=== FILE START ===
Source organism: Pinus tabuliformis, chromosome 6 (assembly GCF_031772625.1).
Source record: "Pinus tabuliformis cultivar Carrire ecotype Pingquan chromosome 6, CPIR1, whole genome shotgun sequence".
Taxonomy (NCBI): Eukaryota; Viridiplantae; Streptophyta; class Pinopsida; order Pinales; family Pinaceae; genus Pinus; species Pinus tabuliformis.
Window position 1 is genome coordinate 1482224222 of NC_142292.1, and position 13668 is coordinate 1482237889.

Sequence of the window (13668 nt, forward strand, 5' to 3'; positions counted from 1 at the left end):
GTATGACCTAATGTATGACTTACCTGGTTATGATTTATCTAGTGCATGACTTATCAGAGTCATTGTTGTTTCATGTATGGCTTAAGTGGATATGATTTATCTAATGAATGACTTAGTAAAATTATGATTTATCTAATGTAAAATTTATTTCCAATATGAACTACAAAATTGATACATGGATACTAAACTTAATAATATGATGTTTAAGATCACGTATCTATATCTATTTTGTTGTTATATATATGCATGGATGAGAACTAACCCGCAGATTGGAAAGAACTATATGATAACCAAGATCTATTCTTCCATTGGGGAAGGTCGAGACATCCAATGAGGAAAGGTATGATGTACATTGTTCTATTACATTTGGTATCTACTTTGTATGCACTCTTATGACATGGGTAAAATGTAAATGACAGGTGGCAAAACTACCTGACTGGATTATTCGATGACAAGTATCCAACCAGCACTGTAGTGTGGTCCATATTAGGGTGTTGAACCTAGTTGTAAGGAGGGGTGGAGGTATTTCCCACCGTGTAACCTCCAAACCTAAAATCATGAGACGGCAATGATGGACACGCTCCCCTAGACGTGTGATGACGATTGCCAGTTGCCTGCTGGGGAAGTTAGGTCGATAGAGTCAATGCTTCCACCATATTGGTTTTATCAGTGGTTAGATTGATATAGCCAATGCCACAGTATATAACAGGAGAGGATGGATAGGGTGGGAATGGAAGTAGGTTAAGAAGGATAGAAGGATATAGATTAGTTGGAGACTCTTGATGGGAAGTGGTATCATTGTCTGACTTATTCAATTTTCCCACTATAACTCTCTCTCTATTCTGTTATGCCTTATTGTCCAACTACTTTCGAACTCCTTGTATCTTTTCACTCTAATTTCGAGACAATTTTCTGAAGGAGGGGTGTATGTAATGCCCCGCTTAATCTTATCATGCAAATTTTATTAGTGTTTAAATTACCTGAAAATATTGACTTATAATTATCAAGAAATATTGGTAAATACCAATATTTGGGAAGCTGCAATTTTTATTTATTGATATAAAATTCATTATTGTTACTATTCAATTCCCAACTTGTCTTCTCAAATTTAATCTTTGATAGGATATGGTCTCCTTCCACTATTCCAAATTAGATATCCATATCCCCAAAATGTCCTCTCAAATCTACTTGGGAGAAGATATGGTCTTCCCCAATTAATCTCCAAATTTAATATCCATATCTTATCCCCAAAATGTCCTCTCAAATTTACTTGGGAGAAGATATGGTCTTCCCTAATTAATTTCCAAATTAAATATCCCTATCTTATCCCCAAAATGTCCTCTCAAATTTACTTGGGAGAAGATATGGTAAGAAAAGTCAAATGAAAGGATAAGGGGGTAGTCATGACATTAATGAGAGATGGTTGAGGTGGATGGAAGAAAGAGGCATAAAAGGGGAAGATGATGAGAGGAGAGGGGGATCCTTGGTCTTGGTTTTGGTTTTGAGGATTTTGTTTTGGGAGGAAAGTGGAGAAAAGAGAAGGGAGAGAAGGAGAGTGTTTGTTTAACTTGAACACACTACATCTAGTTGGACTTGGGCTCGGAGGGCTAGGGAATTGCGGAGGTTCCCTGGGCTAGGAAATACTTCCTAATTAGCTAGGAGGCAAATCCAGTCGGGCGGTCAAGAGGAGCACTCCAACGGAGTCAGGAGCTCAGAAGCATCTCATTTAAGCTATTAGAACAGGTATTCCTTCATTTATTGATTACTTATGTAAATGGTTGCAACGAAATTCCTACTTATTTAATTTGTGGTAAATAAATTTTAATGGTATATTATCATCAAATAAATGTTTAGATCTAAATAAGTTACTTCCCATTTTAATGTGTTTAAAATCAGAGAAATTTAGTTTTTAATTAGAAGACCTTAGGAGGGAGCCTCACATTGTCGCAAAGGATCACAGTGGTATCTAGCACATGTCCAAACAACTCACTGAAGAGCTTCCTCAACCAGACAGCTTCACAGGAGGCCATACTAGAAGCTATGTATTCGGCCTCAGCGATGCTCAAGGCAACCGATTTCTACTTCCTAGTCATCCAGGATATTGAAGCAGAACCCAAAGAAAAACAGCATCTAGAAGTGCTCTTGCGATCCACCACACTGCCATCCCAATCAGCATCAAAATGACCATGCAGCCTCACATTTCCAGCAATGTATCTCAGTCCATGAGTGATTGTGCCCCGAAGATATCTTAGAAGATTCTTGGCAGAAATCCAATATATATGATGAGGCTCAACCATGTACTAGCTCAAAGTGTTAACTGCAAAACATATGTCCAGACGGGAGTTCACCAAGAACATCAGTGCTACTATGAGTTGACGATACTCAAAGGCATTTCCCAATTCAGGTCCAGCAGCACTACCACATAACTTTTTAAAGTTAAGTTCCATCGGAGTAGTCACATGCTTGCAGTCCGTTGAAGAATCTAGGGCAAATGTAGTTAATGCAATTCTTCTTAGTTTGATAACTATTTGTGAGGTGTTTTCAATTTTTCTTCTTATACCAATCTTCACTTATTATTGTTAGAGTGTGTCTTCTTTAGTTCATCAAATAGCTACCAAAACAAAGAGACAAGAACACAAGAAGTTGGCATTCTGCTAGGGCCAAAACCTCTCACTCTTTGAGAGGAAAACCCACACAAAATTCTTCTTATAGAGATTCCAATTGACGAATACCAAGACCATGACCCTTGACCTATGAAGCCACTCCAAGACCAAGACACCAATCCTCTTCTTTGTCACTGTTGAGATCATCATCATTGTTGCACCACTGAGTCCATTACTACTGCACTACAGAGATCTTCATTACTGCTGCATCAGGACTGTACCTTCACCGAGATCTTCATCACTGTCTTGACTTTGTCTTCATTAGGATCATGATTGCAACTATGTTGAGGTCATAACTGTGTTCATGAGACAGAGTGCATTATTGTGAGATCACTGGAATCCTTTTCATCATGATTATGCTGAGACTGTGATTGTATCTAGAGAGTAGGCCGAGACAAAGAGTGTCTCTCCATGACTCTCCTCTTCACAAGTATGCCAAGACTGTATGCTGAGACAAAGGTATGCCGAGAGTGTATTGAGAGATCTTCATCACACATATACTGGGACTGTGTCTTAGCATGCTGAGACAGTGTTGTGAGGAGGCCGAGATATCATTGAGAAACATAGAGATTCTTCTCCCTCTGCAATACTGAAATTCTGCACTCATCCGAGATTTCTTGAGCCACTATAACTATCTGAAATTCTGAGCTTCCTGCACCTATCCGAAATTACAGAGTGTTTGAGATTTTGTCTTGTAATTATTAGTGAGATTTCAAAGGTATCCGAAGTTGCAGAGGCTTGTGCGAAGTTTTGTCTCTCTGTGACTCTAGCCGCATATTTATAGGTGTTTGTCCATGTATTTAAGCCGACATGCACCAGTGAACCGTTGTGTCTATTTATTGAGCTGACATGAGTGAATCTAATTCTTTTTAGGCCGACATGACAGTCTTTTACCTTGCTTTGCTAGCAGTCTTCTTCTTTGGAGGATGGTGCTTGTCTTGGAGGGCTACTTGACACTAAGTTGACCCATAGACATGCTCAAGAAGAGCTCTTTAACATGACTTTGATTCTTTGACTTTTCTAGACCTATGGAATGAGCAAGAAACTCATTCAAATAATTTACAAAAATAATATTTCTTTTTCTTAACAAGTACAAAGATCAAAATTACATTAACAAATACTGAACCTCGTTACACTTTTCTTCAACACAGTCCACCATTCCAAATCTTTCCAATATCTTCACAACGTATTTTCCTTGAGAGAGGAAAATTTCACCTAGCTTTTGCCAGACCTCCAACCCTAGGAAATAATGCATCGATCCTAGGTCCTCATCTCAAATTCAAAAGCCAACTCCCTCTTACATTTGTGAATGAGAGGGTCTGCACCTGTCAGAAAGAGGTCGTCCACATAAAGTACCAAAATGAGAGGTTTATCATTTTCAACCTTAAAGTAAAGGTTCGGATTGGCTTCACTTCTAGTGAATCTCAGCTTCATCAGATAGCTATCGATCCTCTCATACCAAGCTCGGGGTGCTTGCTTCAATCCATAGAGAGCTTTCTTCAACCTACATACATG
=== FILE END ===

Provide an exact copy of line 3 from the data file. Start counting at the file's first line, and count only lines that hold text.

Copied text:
Taxonomy (NCBI): Eukaryota; Viridiplantae; Streptophyta; class Pinopsida; order Pinales; family Pinaceae; genus Pinus; species Pinus tabuliformis.